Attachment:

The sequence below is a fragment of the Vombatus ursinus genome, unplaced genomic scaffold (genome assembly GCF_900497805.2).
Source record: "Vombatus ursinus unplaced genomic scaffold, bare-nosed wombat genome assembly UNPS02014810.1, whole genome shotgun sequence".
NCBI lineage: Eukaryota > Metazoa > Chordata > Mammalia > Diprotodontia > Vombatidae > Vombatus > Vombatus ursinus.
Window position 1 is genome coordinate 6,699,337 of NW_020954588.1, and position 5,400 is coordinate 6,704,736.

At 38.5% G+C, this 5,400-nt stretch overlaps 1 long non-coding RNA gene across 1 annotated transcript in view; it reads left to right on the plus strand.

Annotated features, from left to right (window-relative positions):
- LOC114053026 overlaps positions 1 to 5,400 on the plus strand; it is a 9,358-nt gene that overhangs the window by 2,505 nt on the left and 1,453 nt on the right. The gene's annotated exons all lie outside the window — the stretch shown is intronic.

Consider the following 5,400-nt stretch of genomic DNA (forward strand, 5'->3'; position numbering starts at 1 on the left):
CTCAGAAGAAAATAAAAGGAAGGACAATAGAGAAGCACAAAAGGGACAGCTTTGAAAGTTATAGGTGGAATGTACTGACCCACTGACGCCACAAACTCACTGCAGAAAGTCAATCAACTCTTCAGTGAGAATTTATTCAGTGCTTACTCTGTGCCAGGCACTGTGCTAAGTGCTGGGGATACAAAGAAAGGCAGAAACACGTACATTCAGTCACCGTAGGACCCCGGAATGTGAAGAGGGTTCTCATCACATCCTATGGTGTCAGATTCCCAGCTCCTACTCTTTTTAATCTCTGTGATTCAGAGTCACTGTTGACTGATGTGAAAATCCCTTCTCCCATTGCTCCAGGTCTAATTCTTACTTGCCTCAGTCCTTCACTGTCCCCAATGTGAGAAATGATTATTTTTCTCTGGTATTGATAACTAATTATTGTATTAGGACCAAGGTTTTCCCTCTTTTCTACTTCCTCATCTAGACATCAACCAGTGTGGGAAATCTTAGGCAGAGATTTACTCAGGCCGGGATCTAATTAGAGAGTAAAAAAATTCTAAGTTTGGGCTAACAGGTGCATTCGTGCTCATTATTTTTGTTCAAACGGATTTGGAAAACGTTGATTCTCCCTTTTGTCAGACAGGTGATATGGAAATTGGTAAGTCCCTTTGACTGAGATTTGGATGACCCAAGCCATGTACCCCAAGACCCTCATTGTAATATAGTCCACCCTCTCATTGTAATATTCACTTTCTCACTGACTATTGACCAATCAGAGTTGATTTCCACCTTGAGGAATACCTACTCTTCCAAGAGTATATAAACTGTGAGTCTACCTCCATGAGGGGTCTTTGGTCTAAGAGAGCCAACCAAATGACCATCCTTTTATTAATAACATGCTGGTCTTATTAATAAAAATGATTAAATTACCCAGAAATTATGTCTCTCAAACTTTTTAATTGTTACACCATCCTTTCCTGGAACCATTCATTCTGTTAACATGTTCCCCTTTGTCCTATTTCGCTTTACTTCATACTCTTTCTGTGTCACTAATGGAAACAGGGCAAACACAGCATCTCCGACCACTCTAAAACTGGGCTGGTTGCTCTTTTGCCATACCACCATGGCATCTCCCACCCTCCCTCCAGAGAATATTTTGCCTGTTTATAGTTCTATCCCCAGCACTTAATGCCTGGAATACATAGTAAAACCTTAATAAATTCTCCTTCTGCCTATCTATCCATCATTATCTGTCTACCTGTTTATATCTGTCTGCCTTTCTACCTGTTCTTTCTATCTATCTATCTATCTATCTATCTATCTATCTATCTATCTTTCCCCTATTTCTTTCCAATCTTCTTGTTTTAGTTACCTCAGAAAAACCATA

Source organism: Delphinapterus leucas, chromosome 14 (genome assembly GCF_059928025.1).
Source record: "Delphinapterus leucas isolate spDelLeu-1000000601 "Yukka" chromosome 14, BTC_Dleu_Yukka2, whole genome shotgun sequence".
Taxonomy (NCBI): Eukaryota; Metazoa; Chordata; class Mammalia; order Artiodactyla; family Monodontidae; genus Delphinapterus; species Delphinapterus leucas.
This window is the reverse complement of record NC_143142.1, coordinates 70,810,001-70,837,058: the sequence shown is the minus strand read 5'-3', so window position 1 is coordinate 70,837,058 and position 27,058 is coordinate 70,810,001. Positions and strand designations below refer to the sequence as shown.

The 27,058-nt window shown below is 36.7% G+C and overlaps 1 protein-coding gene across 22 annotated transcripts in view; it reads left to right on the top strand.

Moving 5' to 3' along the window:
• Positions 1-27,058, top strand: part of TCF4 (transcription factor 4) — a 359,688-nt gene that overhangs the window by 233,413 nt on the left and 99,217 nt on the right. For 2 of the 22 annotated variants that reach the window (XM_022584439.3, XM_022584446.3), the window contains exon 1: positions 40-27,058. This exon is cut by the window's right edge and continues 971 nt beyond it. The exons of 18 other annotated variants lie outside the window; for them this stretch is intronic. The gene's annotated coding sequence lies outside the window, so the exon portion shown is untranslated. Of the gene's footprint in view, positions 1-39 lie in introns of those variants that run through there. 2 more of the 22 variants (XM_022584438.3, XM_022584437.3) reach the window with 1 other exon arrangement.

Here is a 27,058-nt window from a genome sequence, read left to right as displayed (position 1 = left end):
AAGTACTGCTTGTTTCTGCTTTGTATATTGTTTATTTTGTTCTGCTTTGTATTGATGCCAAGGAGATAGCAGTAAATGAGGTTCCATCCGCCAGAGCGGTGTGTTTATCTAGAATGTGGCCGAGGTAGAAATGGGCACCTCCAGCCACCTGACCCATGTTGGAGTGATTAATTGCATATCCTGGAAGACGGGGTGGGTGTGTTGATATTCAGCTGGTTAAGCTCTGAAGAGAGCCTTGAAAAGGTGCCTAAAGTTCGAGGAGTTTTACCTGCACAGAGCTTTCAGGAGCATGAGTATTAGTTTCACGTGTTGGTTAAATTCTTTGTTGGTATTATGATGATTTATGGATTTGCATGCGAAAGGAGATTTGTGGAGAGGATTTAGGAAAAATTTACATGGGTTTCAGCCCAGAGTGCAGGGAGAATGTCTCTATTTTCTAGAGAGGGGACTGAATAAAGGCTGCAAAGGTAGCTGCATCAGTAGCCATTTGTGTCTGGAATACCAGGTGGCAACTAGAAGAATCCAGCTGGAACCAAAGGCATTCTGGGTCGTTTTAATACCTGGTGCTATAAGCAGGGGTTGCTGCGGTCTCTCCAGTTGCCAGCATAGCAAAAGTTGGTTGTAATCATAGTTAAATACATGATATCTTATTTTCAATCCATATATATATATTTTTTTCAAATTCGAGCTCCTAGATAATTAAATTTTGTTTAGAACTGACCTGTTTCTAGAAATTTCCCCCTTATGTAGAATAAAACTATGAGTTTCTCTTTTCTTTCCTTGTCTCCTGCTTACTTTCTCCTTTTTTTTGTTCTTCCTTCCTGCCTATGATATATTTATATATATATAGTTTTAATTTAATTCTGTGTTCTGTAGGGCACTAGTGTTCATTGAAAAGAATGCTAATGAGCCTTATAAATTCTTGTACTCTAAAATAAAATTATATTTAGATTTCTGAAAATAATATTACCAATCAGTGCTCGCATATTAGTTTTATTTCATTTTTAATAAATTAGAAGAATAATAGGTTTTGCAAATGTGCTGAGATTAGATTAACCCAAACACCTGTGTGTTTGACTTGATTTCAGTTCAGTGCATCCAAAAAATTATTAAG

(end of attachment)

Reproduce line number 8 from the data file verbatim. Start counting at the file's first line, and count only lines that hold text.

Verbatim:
Consider the following 5,400-nt stretch of genomic DNA (forward strand, 5'->3'; position numbering starts at 1 on the left):